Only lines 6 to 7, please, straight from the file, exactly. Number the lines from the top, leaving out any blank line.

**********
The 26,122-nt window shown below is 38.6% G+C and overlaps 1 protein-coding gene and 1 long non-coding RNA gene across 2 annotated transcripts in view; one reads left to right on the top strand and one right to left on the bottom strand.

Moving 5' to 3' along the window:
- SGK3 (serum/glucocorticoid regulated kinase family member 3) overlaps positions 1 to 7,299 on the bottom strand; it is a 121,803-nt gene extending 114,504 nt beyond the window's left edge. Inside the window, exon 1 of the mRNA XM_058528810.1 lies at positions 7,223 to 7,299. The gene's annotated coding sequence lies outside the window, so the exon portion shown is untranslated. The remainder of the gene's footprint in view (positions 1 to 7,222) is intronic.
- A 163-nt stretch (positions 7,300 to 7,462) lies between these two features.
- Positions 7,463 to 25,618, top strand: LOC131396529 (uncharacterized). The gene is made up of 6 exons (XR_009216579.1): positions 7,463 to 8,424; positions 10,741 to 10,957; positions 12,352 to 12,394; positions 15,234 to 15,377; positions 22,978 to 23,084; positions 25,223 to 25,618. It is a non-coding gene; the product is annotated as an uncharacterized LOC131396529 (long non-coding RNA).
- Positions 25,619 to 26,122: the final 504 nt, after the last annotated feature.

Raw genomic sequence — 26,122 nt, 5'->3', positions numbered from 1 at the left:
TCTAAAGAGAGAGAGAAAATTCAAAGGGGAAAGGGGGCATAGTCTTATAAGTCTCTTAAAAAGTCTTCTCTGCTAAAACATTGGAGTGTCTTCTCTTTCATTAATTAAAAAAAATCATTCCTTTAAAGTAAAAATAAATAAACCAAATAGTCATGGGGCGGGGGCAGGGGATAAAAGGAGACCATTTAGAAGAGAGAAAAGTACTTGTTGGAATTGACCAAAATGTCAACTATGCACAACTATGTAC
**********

- Positions 25,619 to 26,122: the final 504 nt, after the last annotated feature.

Raw genomic sequence — 26,122 nt, 5'->3', positions numbered from 1 at the left: